Alan Shepard's Space Race: Soviet Victory Frustrated First American in Space
The Redstone booster carrying Mercury astronaut Alan B. Shepard, Jr. lifts off from Cape Canaveral at 9:34 a.m. Eastern on May 5, 1961. His 15 minute sub-orbital flight lifted him to an altitude of over 116 miles and a maximum speed of 5,134 miles per hour. Shepard had become the first American in space.
Credit: NASA

When Alan Shepard launched on his suborbital flight on May 5, 1961, he became just the second person ever to reach space. But he thought he could've been the first, and he was frustrated when that didn't happen, experts say.

Cosmonaut Yuri Gagarin beat Shepard to space three weeks earlier, blasting off on an orbital flight on April 12, 1961. In Shepard's view, this Soviet space race victory could have been prevented, had NASA been more aggressive. The space agency had delayed his mission several times to perform additional tests.

"I think he was a little bit frustrated with NASA for, in his mind, being a little bit overly cautious," said Neal Thompson, author of "Light This Candle: The Life and Times of Alan Shepard" (Three Rivers Press, 2005). "He was a little bit pissed off that they delayed it so much that the Russians were able to get up there first." [Photos: Freedom 7, America's 1st Human Spaceflight]

Problems with the rocket

See how the first American astronauts flew in space on NASA's Mercury space capsules in this SPACE.com infographic.
See how the first American astronauts flew in space on NASA's Mercury space capsules in this SPACE.com infographic.
Credit: Karl Tate/SPACE.com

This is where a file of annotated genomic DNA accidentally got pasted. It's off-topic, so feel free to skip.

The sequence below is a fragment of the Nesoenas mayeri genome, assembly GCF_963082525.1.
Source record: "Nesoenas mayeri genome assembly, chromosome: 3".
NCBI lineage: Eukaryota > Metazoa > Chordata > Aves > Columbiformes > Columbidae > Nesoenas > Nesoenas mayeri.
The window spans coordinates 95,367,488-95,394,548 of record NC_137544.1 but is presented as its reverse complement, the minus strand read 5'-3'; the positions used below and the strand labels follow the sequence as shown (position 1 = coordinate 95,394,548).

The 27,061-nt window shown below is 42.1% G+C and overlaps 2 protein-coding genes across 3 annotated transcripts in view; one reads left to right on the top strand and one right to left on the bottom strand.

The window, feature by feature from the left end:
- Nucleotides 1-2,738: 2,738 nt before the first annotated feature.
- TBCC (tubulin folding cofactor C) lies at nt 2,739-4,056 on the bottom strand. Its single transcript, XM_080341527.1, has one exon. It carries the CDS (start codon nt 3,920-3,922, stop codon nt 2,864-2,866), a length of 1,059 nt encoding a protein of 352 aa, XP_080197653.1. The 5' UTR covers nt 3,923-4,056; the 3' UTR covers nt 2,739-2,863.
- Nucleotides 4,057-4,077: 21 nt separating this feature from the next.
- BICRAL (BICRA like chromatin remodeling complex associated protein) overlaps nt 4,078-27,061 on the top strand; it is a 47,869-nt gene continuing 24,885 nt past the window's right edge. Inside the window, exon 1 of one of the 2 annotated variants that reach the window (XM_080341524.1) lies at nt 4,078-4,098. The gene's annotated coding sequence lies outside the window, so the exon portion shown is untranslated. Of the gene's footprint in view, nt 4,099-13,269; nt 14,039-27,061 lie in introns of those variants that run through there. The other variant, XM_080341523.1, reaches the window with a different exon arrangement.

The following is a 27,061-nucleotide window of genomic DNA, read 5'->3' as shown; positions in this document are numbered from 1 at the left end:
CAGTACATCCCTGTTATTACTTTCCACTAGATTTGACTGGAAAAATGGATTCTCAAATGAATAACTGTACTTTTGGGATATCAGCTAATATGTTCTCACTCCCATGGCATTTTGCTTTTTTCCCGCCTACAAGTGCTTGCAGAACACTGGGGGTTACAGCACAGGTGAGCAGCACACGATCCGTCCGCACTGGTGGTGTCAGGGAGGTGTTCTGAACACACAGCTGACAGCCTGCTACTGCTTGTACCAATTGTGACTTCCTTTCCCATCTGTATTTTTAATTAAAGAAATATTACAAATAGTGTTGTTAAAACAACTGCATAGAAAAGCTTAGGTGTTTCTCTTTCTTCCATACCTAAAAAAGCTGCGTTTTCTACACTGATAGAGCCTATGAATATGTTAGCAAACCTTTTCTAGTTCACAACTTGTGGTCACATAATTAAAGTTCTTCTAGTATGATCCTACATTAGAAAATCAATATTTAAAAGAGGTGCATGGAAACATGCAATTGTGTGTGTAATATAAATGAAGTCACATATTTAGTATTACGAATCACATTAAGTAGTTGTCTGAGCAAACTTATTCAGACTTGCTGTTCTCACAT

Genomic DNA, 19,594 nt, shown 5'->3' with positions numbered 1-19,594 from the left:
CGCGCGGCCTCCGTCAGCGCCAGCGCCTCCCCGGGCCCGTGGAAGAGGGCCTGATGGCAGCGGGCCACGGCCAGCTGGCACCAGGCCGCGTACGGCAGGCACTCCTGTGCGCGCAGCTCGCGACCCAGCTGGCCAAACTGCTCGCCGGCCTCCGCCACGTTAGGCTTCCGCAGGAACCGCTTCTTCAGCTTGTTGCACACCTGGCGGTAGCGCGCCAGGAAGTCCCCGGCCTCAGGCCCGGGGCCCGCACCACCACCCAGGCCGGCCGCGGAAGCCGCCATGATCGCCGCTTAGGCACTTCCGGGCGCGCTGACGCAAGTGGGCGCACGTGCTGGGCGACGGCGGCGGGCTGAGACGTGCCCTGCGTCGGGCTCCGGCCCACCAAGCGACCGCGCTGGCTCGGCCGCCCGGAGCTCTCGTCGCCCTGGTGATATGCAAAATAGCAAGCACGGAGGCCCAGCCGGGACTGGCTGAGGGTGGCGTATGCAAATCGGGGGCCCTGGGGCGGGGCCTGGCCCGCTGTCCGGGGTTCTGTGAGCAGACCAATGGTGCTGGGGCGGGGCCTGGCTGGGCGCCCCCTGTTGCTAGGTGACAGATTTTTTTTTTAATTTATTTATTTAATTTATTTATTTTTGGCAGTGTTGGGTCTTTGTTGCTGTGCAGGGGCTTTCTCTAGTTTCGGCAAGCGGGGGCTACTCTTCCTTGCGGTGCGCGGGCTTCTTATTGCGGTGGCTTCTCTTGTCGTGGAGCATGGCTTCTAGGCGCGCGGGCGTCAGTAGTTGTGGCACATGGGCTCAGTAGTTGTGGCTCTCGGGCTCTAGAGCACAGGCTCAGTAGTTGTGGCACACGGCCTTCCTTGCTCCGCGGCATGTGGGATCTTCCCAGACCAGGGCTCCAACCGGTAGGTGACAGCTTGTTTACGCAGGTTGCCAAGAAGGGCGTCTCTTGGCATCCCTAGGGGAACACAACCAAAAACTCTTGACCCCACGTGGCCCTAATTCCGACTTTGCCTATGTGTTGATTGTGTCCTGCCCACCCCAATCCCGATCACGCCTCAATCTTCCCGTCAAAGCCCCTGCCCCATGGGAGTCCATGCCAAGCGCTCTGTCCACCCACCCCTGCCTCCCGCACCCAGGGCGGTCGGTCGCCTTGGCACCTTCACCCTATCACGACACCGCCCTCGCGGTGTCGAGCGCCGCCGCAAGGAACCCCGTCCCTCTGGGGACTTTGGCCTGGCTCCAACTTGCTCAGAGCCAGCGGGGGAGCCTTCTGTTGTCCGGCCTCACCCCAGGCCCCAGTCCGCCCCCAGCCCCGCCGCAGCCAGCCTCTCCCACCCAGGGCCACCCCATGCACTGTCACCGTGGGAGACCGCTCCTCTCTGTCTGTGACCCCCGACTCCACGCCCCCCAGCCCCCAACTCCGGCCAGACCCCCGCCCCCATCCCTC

Shepard launched into space inside a Mercury capsule named Freedom 7, which sat atop a Redstone booster. The success of his mission was anything but assured, as various problems with the Redstone had cropped up on previous test flights. [Video: Flash Back to America's First Spaceflight]

An unmanned Mercury-Redstone test flight in November 1960, for example, got just 4 inches (10 cm) off the launchpad. Another unmanned flight a month later went well, but other rocket issues emerged in January 1961 on a "semi-manned" flight that launched a chimp named Ham into suborbital space.

These problems concerned NASA and chief rocket designer Wernher von Braun. So, late in the game, the space agency decided to insert one more unmanned test flight into the Mercury project's schedule.

That flight took place on March 24, 1961. Everything worked well, clearing the way for Shepard's manned mission, which had been pushed back to May as a result.

While the additional test was done to help ensure Shepard's safety, he seems to have felt NASA was dilly-dallying a bit too much, according to Thompson.

Astronaut Alan B. Shepard, Jr. sits in his Freedom 7 Mercury capsule, ready for launch. Just 23 days earlier, Soviet cosmonaut Yuri Gagarin had become the first man in space. After several delays and more than four hours in the capsule, Shepard was ready to go, and he famously urged mission controllers to ''fix your little problem and light this candle."
Astronaut Alan B. Shepard, Jr. sits in his Freedom 7 Mercury capsule, ready for launch. Just 23 days earlier, Soviet cosmonaut Yuri Gagarin had become the first man in space. After several delays and more than four hours in the capsule, Shepard was ready to go, and he famously urged mission controllers to ''fix your little problem and light this candle."
Credit: NASA